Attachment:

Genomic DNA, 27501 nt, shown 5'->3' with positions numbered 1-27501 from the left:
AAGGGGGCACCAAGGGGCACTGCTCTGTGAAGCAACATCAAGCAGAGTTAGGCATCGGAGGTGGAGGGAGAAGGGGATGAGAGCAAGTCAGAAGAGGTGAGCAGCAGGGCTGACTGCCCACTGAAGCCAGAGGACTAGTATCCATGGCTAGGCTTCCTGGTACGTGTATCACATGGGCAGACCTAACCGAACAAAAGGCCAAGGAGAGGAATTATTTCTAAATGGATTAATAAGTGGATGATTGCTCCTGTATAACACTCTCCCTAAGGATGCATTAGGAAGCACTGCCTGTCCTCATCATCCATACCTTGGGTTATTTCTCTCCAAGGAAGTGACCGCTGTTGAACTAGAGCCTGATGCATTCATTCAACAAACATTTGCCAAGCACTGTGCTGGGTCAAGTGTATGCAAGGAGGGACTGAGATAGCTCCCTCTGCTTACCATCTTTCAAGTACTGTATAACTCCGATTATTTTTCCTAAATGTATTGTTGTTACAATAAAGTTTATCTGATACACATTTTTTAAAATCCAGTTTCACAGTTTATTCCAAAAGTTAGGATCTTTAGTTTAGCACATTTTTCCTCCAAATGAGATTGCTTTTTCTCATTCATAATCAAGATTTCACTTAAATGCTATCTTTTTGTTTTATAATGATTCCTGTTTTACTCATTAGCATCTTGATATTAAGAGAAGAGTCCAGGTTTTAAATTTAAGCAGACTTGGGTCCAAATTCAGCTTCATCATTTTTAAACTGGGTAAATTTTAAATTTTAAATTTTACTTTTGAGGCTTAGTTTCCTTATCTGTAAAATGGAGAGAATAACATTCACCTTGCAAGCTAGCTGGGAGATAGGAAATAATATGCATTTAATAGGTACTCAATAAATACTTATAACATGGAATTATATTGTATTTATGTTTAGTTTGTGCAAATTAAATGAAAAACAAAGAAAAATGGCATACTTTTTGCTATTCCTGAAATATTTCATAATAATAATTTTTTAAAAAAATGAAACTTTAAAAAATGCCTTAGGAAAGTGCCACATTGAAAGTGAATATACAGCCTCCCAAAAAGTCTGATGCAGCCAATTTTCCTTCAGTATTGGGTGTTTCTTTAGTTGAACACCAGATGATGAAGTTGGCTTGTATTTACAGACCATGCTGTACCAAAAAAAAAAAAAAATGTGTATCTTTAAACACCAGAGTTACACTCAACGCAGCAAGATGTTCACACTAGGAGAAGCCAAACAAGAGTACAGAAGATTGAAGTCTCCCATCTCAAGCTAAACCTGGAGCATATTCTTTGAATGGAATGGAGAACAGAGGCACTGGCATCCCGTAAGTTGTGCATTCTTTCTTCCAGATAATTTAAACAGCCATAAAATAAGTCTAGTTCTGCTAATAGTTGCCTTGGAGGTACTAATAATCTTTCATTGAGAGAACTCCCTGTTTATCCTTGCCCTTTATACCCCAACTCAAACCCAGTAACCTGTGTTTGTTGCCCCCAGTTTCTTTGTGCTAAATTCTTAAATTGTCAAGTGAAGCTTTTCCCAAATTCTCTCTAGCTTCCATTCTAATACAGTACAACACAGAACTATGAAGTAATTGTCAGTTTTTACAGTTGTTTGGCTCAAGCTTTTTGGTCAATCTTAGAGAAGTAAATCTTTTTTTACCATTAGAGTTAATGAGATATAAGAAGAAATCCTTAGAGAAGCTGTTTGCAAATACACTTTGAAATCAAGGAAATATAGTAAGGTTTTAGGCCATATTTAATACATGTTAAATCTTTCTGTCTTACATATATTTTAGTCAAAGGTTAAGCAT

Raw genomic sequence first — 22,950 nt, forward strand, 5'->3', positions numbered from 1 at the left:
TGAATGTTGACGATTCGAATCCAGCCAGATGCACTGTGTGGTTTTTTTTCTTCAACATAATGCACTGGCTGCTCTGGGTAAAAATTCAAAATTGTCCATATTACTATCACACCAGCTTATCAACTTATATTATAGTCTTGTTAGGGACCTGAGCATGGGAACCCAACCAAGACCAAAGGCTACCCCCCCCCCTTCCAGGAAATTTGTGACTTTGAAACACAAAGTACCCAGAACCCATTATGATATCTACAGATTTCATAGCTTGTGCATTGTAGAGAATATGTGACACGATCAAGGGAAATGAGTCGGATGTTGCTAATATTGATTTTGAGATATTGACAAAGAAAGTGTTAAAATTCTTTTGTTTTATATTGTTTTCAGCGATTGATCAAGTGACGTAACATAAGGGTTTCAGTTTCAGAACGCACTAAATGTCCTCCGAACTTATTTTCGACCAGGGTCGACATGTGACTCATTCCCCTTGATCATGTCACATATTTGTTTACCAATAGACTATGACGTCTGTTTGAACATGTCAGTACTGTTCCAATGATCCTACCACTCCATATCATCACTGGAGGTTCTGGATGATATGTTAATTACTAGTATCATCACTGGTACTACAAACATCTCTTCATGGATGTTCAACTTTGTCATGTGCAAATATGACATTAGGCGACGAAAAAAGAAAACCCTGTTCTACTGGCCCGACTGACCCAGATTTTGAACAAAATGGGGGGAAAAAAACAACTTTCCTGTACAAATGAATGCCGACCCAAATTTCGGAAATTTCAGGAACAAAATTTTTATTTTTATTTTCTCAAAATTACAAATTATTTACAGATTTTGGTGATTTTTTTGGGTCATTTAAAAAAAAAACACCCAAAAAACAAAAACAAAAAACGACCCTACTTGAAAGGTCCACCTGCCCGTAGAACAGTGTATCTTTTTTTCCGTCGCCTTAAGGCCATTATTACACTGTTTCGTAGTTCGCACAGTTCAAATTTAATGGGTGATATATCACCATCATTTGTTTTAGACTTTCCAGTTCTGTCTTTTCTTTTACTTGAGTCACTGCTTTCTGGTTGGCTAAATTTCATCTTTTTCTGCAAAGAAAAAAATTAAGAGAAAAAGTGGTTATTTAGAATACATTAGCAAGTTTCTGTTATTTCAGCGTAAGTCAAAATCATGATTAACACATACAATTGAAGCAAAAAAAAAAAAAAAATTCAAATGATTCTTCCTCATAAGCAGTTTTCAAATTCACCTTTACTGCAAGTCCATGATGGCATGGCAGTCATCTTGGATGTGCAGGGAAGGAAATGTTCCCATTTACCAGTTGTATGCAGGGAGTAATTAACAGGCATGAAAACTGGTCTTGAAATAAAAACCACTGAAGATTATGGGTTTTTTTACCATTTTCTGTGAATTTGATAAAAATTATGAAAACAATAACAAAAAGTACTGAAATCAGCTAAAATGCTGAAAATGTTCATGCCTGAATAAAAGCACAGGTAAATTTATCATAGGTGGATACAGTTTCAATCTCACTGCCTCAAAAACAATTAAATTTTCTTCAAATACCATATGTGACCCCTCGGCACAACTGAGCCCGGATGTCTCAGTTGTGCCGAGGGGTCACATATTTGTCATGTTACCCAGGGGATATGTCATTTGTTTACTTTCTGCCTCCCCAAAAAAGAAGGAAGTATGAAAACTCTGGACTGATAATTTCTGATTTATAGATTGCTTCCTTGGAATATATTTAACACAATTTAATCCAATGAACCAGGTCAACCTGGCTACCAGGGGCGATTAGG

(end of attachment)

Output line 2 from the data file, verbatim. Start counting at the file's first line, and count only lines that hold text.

AAGGGGGCACCAAGGGGCACTGCTCTGTGAAGCAACATCAAGCAGAGTTAGGCATCGGAGGTGGAGGGAGAAGGGGATGAGAGCAAGTCAGAAGAGGTGAGCAGCAGGGCTGACTGCCCACTGAAGCCAGAGGACTAGTATCCATGGCTAGGCTTCCTGGTACGTGTATCACATGGGCAGACCTAACCGAACAAAAGGCCAAGGAGAGGAATTATTTCTAAATGGATTAATAAGTGGATGATTGCTCCTGTATAACACTCTCCCTAAGGATGCATTAGGAAGCACTGCCTGTCCTCATCATCCATACCTTGGGTTATTTCTCTCCAAGGAAGTGACCGCTGTTGAACTAGAGCCTGATGCATTCATTCAACAAACATTTGCCAAGCACTGTGCTGGGTCAAGTGTATGCAAGGAGGGACTGAGATAGCTCCCTCTGCTTACCATCTTTCAAGTACTGTATAACTCCGATTATTTTTCCTAAATGTATTGTTGTTACAATAAAGTTTATCTGATACACATTTTTTAAAATCCAGTTTCACAGTTTATTCCAAAAGTTAGGATCTTTAGTTTAGCACATTTTTCCTCCAAATGAGATTGCTTTTTCTCATTCATAATCAAGATTTCACTTAAATGCTATCTTTTTGTTTTATAATGATTCCTGTTTTACTCATTAGCATCTTGATATTAAGAGAAGAGTCCAGGTTTTAAATTTAAGCAGACTTGGGTCCAAATTCAGCTTCATCATTTTTAAACTGGGTAAATTTTAAATTTTAAATTTTACTTTTGAGGCTTAGTTTCCTTATCTGTAAAATGGAGAGAATAACATTCACCTTGCAAGCTAGCTGGGAGATAGGAAATAATATGCATTTAATAGGTACTCAATAAATACTTATAACATGGAATTATATTGTATTTATGTTTAGTTTGTGCAAATTAAATGAAAAACAAAGAAAAATGGCATACTTTTTGCTATTCCTGAAATATTTCATAATAATAATTTTTTAAAAAAATGAAACTTTAAAAAATGCCTTAGGAAAGTGCCACATTGAAAGTGAATATACAGCCTCCCAAAAAGTCTGATGCAGCCAATTTTCCTTCAGTATTGGGTGTTTCTTTAGTTGAACACCAGATGATGAAGTTGGCTTGTATTTACAGACCATGCTGTACCAAAAAAAAAAAAAAATGTGTATCTTTAAACACCAGAGTTACACTCAACGCAGCAAGATGTTCACACTAGGAGAAGCCAAACAAGAGTACAGAAGATTGAAGTCTCCCATCTCAAGCTAAACCTGGAGCATATTCTTTGAATGGAATGGAGAACAGAGGCACTGGCATCCCGTAAGTTGTGCATTCTTTCTTCCAGATAATTTAAACAGCCATAAAATAAGTCTAGTTCTGCTAATAGTTGCCTTGGAGGTACTAATAATCTTTCATTGAGAGAACTCCCTGTTTATCCTTGCCCTTTATACCCCAACTCAAACCCAGTAACCTGTGTTTGTTGCCCCCAGTTTCTTTGTGCTAAATTCTTAAATTGTCAAGTGAAGCTTTTCCCAAATTCTCTCTAGCTTCCATTCTAATACAGTACAACACAGAACTATGAAGTAATTGTCAGTTTTTACAGTTGTTTGGCTCAAGCTTTTTGGTCAATCTTAGAGAAGTAAATCTTTTTTTACCATTAGAGTTAATGAGATATAAGAAGAAATCCTTAGAGAAGCTGTTTGCAAATACACTTTGAAATCAAGGAAATATAGTAAGGTTTTAGGCCATATTTAATACATGTTAAATCTTTCTGTCTTACATATATTTTAGTCAAAGGTTAAGCAT